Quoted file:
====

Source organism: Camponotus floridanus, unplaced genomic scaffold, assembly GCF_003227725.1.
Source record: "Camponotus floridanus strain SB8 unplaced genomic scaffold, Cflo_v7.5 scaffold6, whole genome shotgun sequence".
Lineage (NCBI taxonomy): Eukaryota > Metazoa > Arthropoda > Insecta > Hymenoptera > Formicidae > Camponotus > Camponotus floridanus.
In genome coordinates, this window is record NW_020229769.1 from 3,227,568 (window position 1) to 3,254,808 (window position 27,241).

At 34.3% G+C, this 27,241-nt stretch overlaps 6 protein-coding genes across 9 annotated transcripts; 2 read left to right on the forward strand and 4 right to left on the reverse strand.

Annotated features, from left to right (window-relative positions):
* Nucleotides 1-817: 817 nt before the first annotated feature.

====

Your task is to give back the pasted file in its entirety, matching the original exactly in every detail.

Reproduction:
Source organism: Camponotus floridanus, unplaced genomic scaffold, assembly GCF_003227725.1.
Source record: "Camponotus floridanus strain SB8 unplaced genomic scaffold, Cflo_v7.5 scaffold6, whole genome shotgun sequence".
Lineage (NCBI taxonomy): Eukaryota > Metazoa > Arthropoda > Insecta > Hymenoptera > Formicidae > Camponotus > Camponotus floridanus.
In genome coordinates, this window is record NW_020229769.1 from 3,227,568 (window position 1) to 3,254,808 (window position 27,241).

At 34.3% G+C, this 27,241-nt stretch overlaps 6 protein-coding genes across 9 annotated transcripts; 2 read left to right on the forward strand and 4 right to left on the reverse strand.

Annotated features, from left to right (window-relative positions):
* Nucleotides 1-817: 817 nt before the first annotated feature.